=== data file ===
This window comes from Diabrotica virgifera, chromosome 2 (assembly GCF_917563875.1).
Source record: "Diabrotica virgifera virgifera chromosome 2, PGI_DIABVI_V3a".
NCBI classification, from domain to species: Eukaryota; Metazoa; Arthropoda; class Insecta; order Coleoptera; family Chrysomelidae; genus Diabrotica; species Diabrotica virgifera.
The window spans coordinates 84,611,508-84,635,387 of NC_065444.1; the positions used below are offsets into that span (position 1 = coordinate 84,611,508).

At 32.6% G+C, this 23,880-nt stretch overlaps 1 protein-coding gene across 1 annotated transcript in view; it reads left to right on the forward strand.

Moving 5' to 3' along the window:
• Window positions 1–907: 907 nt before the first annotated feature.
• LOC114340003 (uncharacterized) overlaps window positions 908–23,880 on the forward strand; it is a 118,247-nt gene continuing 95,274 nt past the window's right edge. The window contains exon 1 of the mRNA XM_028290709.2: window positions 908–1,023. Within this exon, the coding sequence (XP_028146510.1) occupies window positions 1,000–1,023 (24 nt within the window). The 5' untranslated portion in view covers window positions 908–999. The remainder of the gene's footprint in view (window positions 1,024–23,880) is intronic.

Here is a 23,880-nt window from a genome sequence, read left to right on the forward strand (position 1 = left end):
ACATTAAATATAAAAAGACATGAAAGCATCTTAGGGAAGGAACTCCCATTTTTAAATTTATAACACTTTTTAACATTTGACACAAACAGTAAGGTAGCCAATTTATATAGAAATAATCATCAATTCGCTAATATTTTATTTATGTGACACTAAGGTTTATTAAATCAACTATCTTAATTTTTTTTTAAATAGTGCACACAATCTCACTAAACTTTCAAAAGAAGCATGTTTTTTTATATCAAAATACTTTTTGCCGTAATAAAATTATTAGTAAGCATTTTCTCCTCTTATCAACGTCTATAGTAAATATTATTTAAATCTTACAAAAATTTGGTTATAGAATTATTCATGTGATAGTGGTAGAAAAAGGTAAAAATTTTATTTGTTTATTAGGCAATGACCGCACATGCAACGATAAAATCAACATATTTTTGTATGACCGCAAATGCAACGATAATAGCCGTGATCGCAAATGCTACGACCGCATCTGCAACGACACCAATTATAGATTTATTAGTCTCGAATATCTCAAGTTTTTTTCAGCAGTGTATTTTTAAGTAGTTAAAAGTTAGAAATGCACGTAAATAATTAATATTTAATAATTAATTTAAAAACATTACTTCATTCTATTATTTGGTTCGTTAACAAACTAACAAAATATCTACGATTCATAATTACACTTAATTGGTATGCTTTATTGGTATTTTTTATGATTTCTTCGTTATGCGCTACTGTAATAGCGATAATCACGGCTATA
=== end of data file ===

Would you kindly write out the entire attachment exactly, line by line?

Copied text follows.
This window comes from Diabrotica virgifera, chromosome 2 (assembly GCF_917563875.1).
Source record: "Diabrotica virgifera virgifera chromosome 2, PGI_DIABVI_V3a".
NCBI classification, from domain to species: Eukaryota; Metazoa; Arthropoda; class Insecta; order Coleoptera; family Chrysomelidae; genus Diabrotica; species Diabrotica virgifera.
The window spans coordinates 84,611,508-84,635,387 of NC_065444.1; the positions used below are offsets into that span (position 1 = coordinate 84,611,508).

At 32.6% G+C, this 23,880-nt stretch overlaps 1 protein-coding gene across 1 annotated transcript in view; it reads left to right on the forward strand.

Moving 5' to 3' along the window:
• Window positions 1–907: 907 nt before the first annotated feature.
• LOC114340003 (uncharacterized) overlaps window positions 908–23,880 on the forward strand; it is a 118,247-nt gene continuing 95,274 nt past the window's right edge. The window contains exon 1 of the mRNA XM_028290709.2: window positions 908–1,023. Within this exon, the coding sequence (XP_028146510.1) occupies window positions 1,000–1,023 (24 nt within the window). The 5' untranslated portion in view covers window positions 908–999. The remainder of the gene's footprint in view (window positions 1,024–23,880) is intronic.

Here is a 23,880-nt window from a genome sequence, read left to right on the forward strand (position 1 = left end):
ACATTAAATATAAAAAGACATGAAAGCATCTTAGGGAAGGAACTCCCATTTTTAAATTTATAACACTTTTTAACATTTGACACAAACAGTAAGGTAGCCAATTTATATAGAAATAATCATCAATTCGCTAATATTTTATTTATGTGACACTAAGGTTTATTAAATCAACTATCTTAATTTTTTTTTAAATAGTGCACACAATCTCACTAAACTTTCAAAAGAAGCATGTTTTTTTATATCAAAATACTTTTTGCCGTAATAAAATTATTAGTAAGCATTTTCTCCTCTTATCAACGTCTATAGTAAATATTATTTAAATCTTACAAAAATTTGGTTATAGAATTATTCATGTGATAGTGGTAGAAAAAGGTAAAAATTTTATTTGTTTATTAGGCAATGACCGCACATGCAACGATAAAATCAACATATTTTTGTATGACCGCAAATGCAACGATAATAGCCGTGATCGCAAATGCTACGACCGCATCTGCAACGACACCAATTATAGATTTATTAGTCTCGAATATCTCAAGTTTTTTTCAGCAGTGTATTTTTAAGTAGTTAAAAGTTAGAAATGCACGTAAATAATTAATATTTAATAATTAATTTAAAAACATTACTTCATTCTATTATTTGGTTCGTTAACAAACTAACAAAATATCTACGATTCATAATTACACTTAATTGGTATGCTTTATTGGTATTTTTTATGATTTCTTCGTTATGCGCTACTGTAATAGCGATAATCACGGCTATA